No. 8602.

90 So.2d 534 (1956)

Fred W. KEITH, Plaintiff-Appellee, v. ROYAL INDEMNITY COMPANY et al., Defendants-Appellants.

Court of Appeal of Louisiana, Second Circuit.

Rehearing Denied November 29, 1956.

Attorney(s) appearing for the Case

Lunn, Irion, Switzer, Trichel & Johnson, Shreveport, for appellants.

J. Bennett Johnston, J. Bennett Johnston, Jr., G. M. Bodenheimer, Shreveport, for appellee.

AYRES, Judge.

This is an action by a tutor for and on behalf of two minor children for damages for the death of their father and mother in an automobile collision occurring at the intersection of Midway Street and Linwood Avenue in the City of Shreveport. Additional demand was made for the value of the Ford automobile allegedly destroyed in the accident.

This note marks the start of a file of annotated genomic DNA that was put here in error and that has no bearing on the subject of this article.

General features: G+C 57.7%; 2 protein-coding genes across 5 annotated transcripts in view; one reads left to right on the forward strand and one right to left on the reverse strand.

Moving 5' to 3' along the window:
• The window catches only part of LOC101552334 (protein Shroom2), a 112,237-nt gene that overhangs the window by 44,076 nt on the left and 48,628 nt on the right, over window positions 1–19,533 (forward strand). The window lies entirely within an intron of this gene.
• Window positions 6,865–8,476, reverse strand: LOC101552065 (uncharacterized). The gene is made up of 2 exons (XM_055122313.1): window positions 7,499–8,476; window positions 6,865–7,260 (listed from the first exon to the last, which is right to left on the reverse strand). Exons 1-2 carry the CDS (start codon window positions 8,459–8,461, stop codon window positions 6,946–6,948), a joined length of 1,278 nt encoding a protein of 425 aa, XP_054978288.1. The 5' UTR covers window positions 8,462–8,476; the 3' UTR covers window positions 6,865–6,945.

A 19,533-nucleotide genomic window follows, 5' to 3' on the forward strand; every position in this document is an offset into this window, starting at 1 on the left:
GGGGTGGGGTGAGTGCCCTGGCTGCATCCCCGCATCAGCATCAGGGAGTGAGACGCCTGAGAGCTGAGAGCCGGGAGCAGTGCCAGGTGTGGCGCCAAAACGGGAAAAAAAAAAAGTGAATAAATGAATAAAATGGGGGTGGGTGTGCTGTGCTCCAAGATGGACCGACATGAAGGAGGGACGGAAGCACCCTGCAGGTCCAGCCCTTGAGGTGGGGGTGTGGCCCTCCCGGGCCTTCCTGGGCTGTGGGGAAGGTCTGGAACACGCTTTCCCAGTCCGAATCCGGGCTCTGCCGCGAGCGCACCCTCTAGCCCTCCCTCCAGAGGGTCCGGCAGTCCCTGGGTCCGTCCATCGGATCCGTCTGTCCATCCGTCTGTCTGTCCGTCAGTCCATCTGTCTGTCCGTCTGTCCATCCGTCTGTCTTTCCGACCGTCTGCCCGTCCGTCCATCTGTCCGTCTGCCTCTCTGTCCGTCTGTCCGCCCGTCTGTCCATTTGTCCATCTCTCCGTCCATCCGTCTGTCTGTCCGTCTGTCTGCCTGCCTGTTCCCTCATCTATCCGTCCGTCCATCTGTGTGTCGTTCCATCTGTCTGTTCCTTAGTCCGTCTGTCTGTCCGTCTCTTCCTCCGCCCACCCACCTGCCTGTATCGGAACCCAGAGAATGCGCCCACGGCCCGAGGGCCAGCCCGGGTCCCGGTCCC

The defendants are Oliver Miles Holt, a minor, represented by a curator ad hoc, and the Royal Indemnity Company, Holt's insurer, whose maximum contractual liability was limited to $5,000 for any one person and $10,000 for all persons in one accident, and to $5,000 in property damage.

From an adverse judgment for $5,350 in favor of each of the two minors, against both defendants, in solido, with an additional judgment of $1,750 for each of said children against the defendant, Holt, the defendants appealed. Plaintiff has answered the appeal, praying that the additional award in favor of each of said minors against Holt be increased to $15,000.